As a business owner and the mom of two kids, one with severe special needs, I love the word courage. It means I have to make the decision every day to do something that I know will be difficult, and may even be dangerous. And I need all of the mental and moral strength I can muster to persevere. After hospitalizing my son for a second time, I treated myself to a massage.
The massage therapist pointed out a lump behind my right ear. That lump turned out to be a tumor in my salivary gland. I ended up undergoing six hours of surgery. It turned out the tumor was much larger than my doctors thought, and the surgery had left the right side of my face completely paralyzed. No one was sure for how long or if it might not be permanent. I couldn’t smile, blink, or close my right eye, and I had a speech impediment.
This would not be a good thing for anyone; for me as a professional speaker, I saw my career nosedive. To make matters worse, I had to have a second surgery to repair a scratch on my cornea, because I could not close my eye, before I could have radiation therapy to make sure the tumor didn’t come back!
Half my face was smiling and the other half was mad.
I had to wear an eye patch. I looked like a pirate. Being courageous isn’t hard when you’re happy and everything is hunky dory. It is when you’re exhausted, emotional, angry, and life is far away from what you had planned that finding your courage gets hard. Courage is how we choose to act during these times.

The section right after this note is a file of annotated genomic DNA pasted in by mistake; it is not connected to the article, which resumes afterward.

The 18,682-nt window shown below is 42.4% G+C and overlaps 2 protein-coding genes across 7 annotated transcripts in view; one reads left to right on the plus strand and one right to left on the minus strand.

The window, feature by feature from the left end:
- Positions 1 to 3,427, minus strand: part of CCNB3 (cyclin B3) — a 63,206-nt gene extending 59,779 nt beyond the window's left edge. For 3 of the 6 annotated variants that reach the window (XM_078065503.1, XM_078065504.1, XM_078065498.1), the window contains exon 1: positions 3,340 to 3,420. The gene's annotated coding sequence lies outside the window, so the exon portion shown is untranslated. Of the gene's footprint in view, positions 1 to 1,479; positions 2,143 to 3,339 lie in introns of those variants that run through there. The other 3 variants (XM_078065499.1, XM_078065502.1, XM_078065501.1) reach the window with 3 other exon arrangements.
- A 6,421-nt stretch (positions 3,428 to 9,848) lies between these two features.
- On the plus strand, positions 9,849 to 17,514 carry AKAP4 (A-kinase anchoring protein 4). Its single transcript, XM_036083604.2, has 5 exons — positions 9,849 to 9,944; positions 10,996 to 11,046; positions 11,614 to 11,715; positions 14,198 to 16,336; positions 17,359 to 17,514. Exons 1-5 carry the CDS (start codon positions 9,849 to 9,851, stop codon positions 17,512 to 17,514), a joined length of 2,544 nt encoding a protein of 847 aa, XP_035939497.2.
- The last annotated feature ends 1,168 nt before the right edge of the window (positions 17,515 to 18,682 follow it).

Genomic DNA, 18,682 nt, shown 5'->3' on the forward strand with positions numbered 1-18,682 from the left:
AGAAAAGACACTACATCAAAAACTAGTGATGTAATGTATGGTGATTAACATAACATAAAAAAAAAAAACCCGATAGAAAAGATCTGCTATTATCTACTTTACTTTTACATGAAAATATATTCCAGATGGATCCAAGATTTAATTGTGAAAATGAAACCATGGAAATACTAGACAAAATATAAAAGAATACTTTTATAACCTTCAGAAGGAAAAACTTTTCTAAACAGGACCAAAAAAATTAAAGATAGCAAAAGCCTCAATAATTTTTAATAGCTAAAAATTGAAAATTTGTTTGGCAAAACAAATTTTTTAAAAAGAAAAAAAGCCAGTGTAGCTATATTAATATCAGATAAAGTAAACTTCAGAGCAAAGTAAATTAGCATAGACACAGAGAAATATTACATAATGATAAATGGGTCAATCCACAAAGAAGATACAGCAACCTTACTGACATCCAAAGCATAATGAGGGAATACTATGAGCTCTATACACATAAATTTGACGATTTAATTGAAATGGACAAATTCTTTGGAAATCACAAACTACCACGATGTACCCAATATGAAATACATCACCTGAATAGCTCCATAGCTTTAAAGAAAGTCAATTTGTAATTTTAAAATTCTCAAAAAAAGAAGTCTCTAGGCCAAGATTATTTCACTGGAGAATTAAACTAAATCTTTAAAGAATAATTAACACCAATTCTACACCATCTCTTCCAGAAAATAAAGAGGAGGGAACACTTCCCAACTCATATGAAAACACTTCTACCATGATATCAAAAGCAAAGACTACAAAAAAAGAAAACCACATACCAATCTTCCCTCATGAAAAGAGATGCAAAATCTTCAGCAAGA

Here are three lessons I’ve learned to help you choose to think and act courageously:
#1 – Lean into Fear
The main difference between those who courageously act and those who stay stuck amounts to how we view fear. Courage is not the absence of fear. Courage is being afraid and working through the discomfort. Courage means you allow challenge and adversity to be a catalyst to help you grow strong enough to face whatever life throws at you.
#2 – Courage is Unique to Each of Us
Courage is highly individual to each person. So is suffering. Don’t compare your pain and fear to the experiences of others. What is scary to one person may be exhilarating to the next. We see things differently, and we experience different types of courage. Neither is better or worse than any other. I know people who are fearless when it comes to travel or sports, but they refuse to fall in love because they may get hurt. There is no one-size-fits-all when it comes to courage.
#3 – There are Many Different Ways to Practice Courage
To care for a disabled family member requires you to be courageous to face an unending series of daily challenges. To be a successful business owner you must be bold and have courage to take calculated risks. To be a loving friend, parent or spouse you must be courageous to forgive.
So as you go through your day, think about the following:
- What types of courage come easily for you?
- Which ones are more difficult?
- What blocks you from behaving courageously in the circumstances you face?